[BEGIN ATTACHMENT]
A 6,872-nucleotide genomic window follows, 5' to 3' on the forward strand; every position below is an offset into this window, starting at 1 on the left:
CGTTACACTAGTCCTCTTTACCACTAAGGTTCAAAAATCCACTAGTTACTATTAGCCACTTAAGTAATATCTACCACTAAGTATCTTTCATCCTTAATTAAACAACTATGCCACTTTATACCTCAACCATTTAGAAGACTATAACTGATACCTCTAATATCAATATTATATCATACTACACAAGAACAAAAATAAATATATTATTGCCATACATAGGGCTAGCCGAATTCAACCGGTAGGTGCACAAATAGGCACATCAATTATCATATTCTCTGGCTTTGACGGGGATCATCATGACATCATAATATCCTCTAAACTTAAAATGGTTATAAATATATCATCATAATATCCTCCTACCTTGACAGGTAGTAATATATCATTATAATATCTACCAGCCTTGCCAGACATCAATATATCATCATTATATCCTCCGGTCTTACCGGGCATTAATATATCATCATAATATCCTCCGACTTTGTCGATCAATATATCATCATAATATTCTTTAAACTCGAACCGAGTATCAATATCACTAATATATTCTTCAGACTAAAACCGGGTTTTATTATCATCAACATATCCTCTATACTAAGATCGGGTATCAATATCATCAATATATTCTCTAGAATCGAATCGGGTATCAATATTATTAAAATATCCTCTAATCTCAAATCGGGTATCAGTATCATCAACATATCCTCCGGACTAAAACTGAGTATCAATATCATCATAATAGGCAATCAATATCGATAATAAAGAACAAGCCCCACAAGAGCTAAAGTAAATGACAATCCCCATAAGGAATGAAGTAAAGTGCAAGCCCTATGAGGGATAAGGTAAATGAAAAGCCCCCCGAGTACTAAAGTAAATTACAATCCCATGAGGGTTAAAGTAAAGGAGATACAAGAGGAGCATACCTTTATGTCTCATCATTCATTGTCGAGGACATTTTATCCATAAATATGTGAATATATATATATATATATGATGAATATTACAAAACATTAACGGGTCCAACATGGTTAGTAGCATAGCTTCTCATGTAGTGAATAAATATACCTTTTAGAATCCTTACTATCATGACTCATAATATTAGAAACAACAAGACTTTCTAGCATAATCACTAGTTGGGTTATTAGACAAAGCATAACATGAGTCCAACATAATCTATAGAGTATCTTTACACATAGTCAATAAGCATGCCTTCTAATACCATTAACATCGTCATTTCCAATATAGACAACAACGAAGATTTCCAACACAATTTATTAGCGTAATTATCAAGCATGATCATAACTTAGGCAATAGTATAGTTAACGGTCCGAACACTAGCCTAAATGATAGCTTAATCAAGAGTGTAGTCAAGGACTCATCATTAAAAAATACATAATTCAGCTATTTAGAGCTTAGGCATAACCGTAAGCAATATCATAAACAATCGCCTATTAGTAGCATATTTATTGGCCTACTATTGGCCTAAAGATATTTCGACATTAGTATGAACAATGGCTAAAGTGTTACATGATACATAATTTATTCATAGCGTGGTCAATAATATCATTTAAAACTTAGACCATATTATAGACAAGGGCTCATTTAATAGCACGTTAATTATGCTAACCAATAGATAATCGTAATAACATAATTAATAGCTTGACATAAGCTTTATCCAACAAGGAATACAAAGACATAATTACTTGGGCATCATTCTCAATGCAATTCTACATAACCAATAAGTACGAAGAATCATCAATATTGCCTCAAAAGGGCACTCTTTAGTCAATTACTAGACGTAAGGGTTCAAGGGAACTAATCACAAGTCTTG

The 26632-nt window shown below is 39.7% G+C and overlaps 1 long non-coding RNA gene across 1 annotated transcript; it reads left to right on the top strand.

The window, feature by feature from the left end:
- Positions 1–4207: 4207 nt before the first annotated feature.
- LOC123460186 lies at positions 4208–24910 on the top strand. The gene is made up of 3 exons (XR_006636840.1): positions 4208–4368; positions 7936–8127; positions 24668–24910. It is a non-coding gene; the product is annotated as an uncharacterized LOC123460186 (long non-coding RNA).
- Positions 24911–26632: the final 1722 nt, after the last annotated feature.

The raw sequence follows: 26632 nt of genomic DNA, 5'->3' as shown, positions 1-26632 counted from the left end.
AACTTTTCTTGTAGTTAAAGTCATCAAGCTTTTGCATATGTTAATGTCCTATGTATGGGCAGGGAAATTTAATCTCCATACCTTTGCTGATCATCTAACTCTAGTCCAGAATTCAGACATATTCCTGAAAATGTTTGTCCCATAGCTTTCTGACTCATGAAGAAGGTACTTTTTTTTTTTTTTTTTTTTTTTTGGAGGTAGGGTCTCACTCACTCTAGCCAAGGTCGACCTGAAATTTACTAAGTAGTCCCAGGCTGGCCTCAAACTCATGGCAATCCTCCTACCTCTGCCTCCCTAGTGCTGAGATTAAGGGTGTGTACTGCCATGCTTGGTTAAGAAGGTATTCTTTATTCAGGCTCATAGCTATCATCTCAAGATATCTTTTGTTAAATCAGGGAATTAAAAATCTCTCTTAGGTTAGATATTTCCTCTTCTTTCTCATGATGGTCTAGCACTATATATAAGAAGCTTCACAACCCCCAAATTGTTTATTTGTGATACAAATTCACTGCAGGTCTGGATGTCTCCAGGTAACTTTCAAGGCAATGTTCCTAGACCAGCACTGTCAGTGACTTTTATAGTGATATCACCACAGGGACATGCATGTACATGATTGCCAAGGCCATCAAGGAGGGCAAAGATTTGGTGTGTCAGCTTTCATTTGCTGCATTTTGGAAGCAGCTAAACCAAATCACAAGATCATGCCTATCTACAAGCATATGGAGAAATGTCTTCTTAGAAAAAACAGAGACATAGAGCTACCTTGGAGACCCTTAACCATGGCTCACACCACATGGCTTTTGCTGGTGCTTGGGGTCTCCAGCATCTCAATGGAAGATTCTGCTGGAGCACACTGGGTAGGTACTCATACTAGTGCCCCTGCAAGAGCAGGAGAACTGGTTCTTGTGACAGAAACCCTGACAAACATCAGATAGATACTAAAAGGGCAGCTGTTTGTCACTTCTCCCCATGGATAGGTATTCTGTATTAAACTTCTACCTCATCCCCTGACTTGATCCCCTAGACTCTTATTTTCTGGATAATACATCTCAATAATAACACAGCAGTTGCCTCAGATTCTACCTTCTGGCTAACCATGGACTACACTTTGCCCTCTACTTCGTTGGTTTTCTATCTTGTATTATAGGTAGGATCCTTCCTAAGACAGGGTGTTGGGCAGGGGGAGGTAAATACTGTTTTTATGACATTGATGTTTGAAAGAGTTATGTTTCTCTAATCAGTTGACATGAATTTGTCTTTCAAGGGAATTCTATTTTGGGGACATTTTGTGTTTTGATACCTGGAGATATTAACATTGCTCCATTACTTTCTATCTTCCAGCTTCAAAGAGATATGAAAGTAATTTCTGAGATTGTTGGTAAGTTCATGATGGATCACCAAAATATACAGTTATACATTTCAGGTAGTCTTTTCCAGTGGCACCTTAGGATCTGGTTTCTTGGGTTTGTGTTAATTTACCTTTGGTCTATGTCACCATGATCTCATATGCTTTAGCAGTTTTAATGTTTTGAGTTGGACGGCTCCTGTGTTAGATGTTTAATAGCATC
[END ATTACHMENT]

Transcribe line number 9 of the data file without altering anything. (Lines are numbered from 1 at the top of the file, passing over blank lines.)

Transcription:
AACTTTTCTTGTAGTTAAAGTCATCAAGCTTTTGCATATGTTAATGTCCTATGTATGGGCAGGGAAATTTAATCTCCATACCTTTGCTGATCATCTAACTCTAGTCCAGAATTCAGACATATTCCTGAAAATGTTTGTCCCATAGCTTTCTGACTCATGAAGAAGGTACTTTTTTTTTTTTTTTTTTTTTTTTGGAGGTAGGGTCTCACTCACTCTAGCCAAGGTCGACCTGAAATTTACTAAGTAGTCCCAGGCTGGCCTCAAACTCATGGCAATCCTCCTACCTCTGCCTCCCTAGTGCTGAGATTAAGGGTGTGTACTGCCATGCTTGGTTAAGAAGGTATTCTTTATTCAGGCTCATAGCTATCATCTCAAGATATCTTTTGTTAAATCAGGGAATTAAAAATCTCTCTTAGGTTAGATATTTCCTCTTCTTTCTCATGATGGTCTAGCACTATATATAAGAAGCTTCACAACCCCCAAATTGTTTATTTGTGATACAAATTCACTGCAGGTCTGGATGTCTCCAGGTAACTTTCAAGGCAATGTTCCTAGACCAGCACTGTCAGTGACTTTTATAGTGATATCACCACAGGGACATGCATGTACATGATTGCCAAGGCCATCAAGGAGGGCAAAGATTTGGTGTGTCAGCTTTCATTTGCTGCATTTTGGAAGCAGCTAAACCAAATCACAAGATCATGCCTATCTACAAGCATATGGAGAAATGTCTTCTTAGAAAAAACAGAGACATAGAGCTACCTTGGAGACCCTTAACCATGGCTCACACCACATGGCTTTTGCTGGTGCTTGGGGTCTCCAGCATCTCAATGGAAGATTCTGCTGGAGCACACTGGGTAGGTACTCATACTAGTGCCCCTGCAAGAGCAGGAGAACTGGTTCTTGTGACAGAAACCCTGACAAACATCAGATAGATACTAAAAGGGCAGCTGTTTGTCACTTCTCCCCATGGATAGGTATTCTGTATTAAACTTCTACCTCATCCCCTGACTTGATCCCCTAGACTCTTATTTTCTGGATAATACATCTCAATAATAACACAGCAGTTGCCTCAGATTCTACCTTCTGGCTAACCATGGACTACACTTTGCCCTCTACTTCGTTGGTTTTCTATCTTGTATTATAGGTAGGATCCTTCCTAAGACAGGGTGTTGGGCAGGGGGAGGTAAATACTGTTTTTATGACATTGATGTTTGAAAGAGTTATGTTTCTCTAATCAGTTGACATGAATTTGTCTTTCAAGGGAATTCTATTTTGGGGACATTTTGTGTTTTGATACCTGGAGATATTAACATTGCTCCATTACTTTCTATCTTCCAGCTTCAAAGAGATATGAAAGTAATTTCTGAGATTGTTGGTAAGTTCATGATGGATCACCAAAATATACAGTTATACATTTCAGGTAGTCTTTTCCAGTGGCACCTTAGGATCTGGTTTCTTGGGTTTGTGTTAATTTACCTTTGGTCTATGTCACCATGATCTCATATGCTTTAGCAGTTTTAATGTTTTGAGTTGGACGGCTCCTGTGTTAGATGTTTAATAGCATC